6. avatar Kate Olsen says:

    LW1 – please know to check on everyone.  I use dating sites with the following rule.  If I decide to meet someone, I let them know that my BFF will be given all their info, user name, site we met on, phone number, etc.  and that if I do not contact her after an agreed upon time, she will call the police.  Guess what, I have talked to men who said that was not acceptable to them.  I wonder what they had in store for me – I will never know because I wisely chose not to meet them.  I will probably read about them in the news. 

    LW2  Be still my heart.  I so wish I were you.  I barely get to see my precious granddaughter once a month.  My son gets her every other weekend but he is an hour away from me.  He tries to get over here very other time he has her (Ihave no car) but life some times gets in the way – illness, school stuff, birthday parties for friends, etc.  I would never complain about watching grandchildren.  If it bothers you so much, you have the right to tell them no. You seem to be wishy washy and whiney to me,  Could it be you do not like your Grandkids and that is the reason for your angst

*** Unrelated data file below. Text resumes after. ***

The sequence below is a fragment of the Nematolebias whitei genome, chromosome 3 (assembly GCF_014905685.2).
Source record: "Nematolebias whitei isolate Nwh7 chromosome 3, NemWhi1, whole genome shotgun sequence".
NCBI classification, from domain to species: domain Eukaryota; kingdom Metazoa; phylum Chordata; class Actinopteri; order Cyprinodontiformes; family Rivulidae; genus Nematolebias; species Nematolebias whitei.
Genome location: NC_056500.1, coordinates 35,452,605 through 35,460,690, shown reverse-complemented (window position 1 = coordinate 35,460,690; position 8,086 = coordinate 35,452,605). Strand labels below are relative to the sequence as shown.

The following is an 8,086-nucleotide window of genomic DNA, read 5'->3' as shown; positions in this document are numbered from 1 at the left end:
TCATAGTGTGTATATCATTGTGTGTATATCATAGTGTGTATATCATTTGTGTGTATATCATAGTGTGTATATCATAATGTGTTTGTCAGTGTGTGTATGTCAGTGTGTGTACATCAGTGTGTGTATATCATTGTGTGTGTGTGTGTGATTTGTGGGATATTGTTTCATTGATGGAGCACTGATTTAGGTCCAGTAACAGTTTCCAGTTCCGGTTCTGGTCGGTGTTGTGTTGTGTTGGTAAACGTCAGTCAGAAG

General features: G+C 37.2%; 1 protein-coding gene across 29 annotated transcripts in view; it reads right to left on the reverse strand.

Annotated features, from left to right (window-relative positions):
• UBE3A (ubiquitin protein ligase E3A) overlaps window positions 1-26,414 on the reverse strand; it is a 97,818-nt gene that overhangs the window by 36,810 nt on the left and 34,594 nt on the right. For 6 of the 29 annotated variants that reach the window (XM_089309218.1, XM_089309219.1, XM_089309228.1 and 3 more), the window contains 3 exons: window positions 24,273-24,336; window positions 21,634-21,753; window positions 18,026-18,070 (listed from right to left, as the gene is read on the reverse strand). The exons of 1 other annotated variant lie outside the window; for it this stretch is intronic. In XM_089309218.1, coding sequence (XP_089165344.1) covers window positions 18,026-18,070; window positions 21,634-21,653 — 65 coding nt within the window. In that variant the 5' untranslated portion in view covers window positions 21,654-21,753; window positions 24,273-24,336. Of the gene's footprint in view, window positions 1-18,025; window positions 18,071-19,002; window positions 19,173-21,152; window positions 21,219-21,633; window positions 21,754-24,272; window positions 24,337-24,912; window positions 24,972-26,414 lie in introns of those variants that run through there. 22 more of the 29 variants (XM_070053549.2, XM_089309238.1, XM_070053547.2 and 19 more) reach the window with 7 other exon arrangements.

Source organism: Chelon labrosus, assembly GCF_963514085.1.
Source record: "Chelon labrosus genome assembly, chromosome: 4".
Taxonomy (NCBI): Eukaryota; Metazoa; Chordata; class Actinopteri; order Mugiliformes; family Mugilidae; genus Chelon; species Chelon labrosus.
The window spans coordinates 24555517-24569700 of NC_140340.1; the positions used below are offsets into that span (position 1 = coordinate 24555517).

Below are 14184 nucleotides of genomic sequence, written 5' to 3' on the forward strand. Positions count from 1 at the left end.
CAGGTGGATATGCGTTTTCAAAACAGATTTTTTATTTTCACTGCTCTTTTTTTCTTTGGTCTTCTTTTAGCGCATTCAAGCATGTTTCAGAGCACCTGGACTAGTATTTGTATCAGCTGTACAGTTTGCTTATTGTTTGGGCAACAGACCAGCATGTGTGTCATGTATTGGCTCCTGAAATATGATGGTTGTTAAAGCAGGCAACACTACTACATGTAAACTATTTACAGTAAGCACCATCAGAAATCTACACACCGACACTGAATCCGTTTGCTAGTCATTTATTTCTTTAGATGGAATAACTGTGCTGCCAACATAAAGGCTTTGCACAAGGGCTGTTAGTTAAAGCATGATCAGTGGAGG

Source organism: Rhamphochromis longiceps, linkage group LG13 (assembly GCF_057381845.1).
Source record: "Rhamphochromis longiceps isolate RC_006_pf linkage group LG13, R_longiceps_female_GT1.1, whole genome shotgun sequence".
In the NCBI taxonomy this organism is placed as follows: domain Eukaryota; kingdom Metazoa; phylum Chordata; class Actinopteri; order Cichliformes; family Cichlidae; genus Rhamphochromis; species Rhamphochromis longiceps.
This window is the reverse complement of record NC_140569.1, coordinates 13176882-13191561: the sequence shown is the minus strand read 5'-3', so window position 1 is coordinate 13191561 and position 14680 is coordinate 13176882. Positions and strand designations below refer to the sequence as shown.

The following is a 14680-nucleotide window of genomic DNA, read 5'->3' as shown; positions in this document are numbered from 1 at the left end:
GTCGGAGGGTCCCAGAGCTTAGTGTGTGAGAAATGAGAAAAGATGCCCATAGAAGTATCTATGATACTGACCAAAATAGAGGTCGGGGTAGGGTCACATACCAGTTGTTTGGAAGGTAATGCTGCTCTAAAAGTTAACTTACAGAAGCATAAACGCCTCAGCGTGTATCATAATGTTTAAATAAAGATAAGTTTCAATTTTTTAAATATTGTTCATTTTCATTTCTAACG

LW 3 – contact an adult immediately. You are not equipped to handle this.  Talk to your parents, her parents or some one at school. Do not feel guilt,  You will be saving her life – hugs to you

    • avatar Michelles11 says: